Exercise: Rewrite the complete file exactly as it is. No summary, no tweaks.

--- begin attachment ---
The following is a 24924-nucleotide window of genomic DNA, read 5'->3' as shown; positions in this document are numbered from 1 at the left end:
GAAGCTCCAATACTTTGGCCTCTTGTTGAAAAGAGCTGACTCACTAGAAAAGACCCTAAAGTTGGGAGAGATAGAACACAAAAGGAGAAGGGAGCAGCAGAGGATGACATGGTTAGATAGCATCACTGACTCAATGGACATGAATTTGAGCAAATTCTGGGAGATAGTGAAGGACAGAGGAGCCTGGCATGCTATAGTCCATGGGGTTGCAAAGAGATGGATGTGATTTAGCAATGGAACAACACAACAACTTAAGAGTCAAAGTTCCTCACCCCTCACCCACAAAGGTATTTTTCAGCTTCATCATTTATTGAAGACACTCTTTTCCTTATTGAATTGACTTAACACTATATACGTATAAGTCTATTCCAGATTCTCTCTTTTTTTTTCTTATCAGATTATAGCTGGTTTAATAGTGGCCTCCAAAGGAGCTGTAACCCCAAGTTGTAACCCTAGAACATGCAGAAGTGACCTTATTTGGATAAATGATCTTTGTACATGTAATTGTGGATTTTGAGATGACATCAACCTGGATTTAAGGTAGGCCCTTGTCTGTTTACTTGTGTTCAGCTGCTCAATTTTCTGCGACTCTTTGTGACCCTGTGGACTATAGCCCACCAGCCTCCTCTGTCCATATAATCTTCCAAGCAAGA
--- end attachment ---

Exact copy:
The following is a 24924-nucleotide window of genomic DNA, read 5'->3' as shown; positions in this document are numbered from 1 at the left end:
GAAGCTCCAATACTTTGGCCTCTTGTTGAAAAGAGCTGACTCACTAGAAAAGACCCTAAAGTTGGGAGAGATAGAACACAAAAGGAGAAGGGAGCAGCAGAGGATGACATGGTTAGATAGCATCACTGACTCAATGGACATGAATTTGAGCAAATTCTGGGAGATAGTGAAGGACAGAGGAGCCTGGCATGCTATAGTCCATGGGGTTGCAAAGAGATGGATGTGATTTAGCAATGGAACAACACAACAACTTAAGAGTCAAAGTTCCTCACCCCTCACCCACAAAGGTATTTTTCAGCTTCATCATTTATTGAAGACACTCTTTTCCTTATTGAATTGACTTAACACTATATACGTATAAGTCTATTCCAGATTCTCTCTTTTTTTTTCTTATCAGATTATAGCTGGTTTAATAGTGGCCTCCAAAGGAGCTGTAACCCCAAGTTGTAACCCTAGAACATGCAGAAGTGACCTTATTTGGATAAATGATCTTTGTACATGTAATTGTGGATTTTGAGATGACATCAACCTGGATTTAAGGTAGGCCCTTGTCTGTTTACTTGTGTTCAGCTGCTCAATTTTCTGCGACTCTTTGTGACCCTGTGGACTATAGCCCACCAGCCTCCTCTGTCCATATAATCTTCCAAGCAAGA